Brasilia, April 17 (IANS) Deforestation, fires, land invasions and now the coronavirus, Indigenous people in the Brazilian Amazon were isolating themselves from the pandemic in remote jungle areas to dodge a health crisis that has already claimed lives in the communities.
COVID-19 cases were rising daily amid the dense vegetation of the world’s largest rainforest and triggering a growing sense of unease.
“The situation is quite complicated,” Paulo Tupiniquim, one of the coordinators of the Association of Indigenous People of Brazil, told Efe news on Thursday.
At least three members of indigenous groups have reportedly died of COVID-19 in Brazil, whose borders contain roughly two-thirds of the Amazon basin, including a 15-year-old member of the Yanomami ethnic group.
There have been 17 confirmed coronavirus cases and 22 other suspected cases among the indigenous population, according to the federal Health Ministry’s latest bulletin, although civil society organizations and authorities consulted by Efe have said that the numbers were likely higher.
Coronavirus cases also have been detected in the Amazon regions of Colombia and Peru.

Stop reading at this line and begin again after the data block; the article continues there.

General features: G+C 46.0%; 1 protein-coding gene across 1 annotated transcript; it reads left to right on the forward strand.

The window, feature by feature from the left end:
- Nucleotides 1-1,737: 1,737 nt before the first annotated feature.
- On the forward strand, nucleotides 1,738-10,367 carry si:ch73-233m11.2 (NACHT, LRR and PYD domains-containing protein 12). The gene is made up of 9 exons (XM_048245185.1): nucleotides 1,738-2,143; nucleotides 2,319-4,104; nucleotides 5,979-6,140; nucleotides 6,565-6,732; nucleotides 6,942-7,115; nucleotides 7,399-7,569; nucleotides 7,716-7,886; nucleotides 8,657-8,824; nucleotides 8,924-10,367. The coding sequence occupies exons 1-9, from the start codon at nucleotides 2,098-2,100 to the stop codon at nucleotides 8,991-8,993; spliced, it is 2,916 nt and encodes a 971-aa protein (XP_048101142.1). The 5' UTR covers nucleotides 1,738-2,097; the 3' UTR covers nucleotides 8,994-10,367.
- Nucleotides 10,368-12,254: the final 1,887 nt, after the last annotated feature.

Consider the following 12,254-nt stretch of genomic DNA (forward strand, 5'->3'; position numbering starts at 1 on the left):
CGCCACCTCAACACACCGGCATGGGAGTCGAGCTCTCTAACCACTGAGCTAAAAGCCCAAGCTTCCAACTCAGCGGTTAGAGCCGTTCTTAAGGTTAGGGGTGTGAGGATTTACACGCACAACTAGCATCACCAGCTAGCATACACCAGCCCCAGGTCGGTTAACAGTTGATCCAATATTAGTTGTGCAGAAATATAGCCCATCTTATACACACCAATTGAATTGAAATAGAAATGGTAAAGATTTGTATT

In addition to this new threat from an “invisible enemy”, as some ethnic groups refer to COVID-19, illegal loggers and miners also have been capitalizing on reduced oversight during the pandemic to step up their invasions of indigenous lands.
Concerns about the survival of some ethnic groups were particularly acute, particularly the Karipuna in the western state of Rondonia, which borders Bolivia. That tribe is believed to consist of just 58 people and has seen its lands systematically invaded by illegal loggers.
Also under threat are members of the Yanomami tribe living in uncontacted villages on the border with Venezuela; the Zuruaha, whose population is less than 200; and the indigenous people of the Javari Valley, a territory in Amazonas state, near the Peruvian border, that is home to the world’s largest concentration of isolated native peoples.
The situation in Amazonas state, home to Brazil’s largest indigenous population (168,700, according to the latest census in 2010), is among the most serious nationwide with 1,554 confirmed coronavirus cases and 106 deaths – more than 5 per cent of the country’s total in each category – in just one month.
Nationwide, Brazil has had around 30,000 confirmed coronavirus cases and 1,736 deaths, and the peak of the pandemic was not expected to arrive until May or June.
Meanwhile, deforestation in the first quarter of 2020 was the highest of the past five years and up 51.4 pe rcent from the same three-month period of 2019. In March, as the coronavirus was expanding throughout Brazil, deforestation rose by 30 per cent.
Violence against indigenous people also has continued unabated, with the shooting death of a Guajajara indigenous leader on March 31 in the northeastern state of Maranhao marking the fifth such murder of a member of that ethnic group over the past five months.